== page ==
Taking this example,

Everyday is an adjective that means commonplace, ordinary, or normal.

Every day means "each day."

or numerous other similar words which have a different meaning when extra spaces are added, is there a particular term to describe these?

E.g. psychotherapist and psycho the rapist have two very different meanings, maybe and may be, or between and be tween.

I know that some of these words can be homophones, homographs, or homonyms, but the closest I can find is something like Capitonym, which describes words that share the same spelling but have different meanings when capitalised e.g. polish/Polish, march/March.

Is there a particular term to describe words which look the same, but change meaning (and perhaps pronunciation) when a space is added?

  • 1
    I would tend to say that when a word is broken by a space, it doesn't change meaning because it is no longer the same word.
    – SW4
    Jul 31 '14 at 14:12
  • That's true, but I suppose in that context then I'm looking for the antonym of portmanteau? (Which a quick Google search shows nothing for: wordhippo.com/what-is/the-opposite-of/portmanteau.html )
    – Ronan
    Jul 31 '14 at 14:21
  • 1
    not quite an antonym, typically a portmanteau omits characters from the parent words to produce progeny- here, a space is simply being introduced. E.g., adding a space to 'spork' you get 'sp' and 'ork', not 'spoon' and 'fork'
    – SW4
    Jul 31 '14 at 14:25
  • God knows what I'm look ing for then.
    – Ronan
    Jul 31 '14 at 14:26
  • 2
    A Ronanmanteau no doubt! I'm not aware of there being a word for what you seek I'm afraid
    – SW4
    Jul 31 '14 at 14:29

You cited a secondary meaning of everyday but the primary meaning is exactly the same as every day (with a space), according to Random House and World English dictionaries. Therefore these are synonyms.

Psycho has no meaning as a word except as a shortened, slang version of psychopath/psychopathic. However as a prefix psycho- means exactly the same as in the word psychotherapy. Actually it is the same.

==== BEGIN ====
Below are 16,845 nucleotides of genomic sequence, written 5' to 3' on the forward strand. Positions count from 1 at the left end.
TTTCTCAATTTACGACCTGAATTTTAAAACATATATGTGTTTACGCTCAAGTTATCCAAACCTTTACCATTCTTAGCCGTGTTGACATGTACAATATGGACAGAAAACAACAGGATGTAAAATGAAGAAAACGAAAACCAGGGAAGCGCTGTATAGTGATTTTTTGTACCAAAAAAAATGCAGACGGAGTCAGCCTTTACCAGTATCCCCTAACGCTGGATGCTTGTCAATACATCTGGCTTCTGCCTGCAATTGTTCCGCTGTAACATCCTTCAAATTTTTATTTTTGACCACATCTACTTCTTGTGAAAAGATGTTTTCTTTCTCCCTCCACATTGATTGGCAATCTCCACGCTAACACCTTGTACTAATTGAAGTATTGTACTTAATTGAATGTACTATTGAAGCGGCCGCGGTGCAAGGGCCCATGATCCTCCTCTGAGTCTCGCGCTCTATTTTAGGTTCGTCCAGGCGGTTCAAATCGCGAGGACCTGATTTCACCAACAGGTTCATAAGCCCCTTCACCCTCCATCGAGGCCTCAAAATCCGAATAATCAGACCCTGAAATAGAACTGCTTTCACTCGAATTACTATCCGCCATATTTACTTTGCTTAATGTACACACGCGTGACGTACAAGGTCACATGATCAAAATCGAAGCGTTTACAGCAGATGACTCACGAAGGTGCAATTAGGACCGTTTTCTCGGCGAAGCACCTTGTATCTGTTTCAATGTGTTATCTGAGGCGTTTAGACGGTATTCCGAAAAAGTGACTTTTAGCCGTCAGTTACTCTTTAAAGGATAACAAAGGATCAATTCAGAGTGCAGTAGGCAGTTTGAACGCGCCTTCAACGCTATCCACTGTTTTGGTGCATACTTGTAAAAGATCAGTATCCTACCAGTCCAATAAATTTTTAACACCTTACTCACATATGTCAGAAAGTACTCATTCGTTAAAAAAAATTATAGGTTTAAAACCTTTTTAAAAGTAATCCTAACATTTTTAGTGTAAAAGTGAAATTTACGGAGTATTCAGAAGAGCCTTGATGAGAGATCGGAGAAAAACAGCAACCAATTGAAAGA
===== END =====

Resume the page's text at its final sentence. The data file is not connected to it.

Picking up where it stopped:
Therapist is a combination of therapy and the suffix -ist. Therapy is derived from Neo-Latin but ultimately Greek. It has a different meaning because its origination came from very different words than the origination of the and rapist.

Let's look at another example - the word shock.

On the one hand the meaning of a violent blow or impact comes from the French word choc coming into the language in the 1500s. On the other hand the meaning of sheaves of grain, later also applied to hair, came into the language from the Low German word schok. So here you don't even need to add a space and you have two entirely different meanings with the same spelling. That's called a homograph. These words also sound exactly the same but have different meanings. So they are also homonyms.

You are adding a space so the spellings are not exactly the same (because of the space) so none of your examples can properly be homographs but they are can be homophones (with same sound but different spellings) or homonyms.

But in the example of therapist and the rapist these do not have the same spelling, sound, or meaning. The just have similar, but slightly different, spellings. Just like cold and cord, or cold and could.

Cold and cord are what is called orthographic neighbors or substitution neighbors. But I think your examples are not quite these because you have added spaces, and the relevant example is cold/could. These words are addition/deletion neighbors.

Any word that you add spaces to to create a phrase would cause the two to be addition/deletion neighbors.

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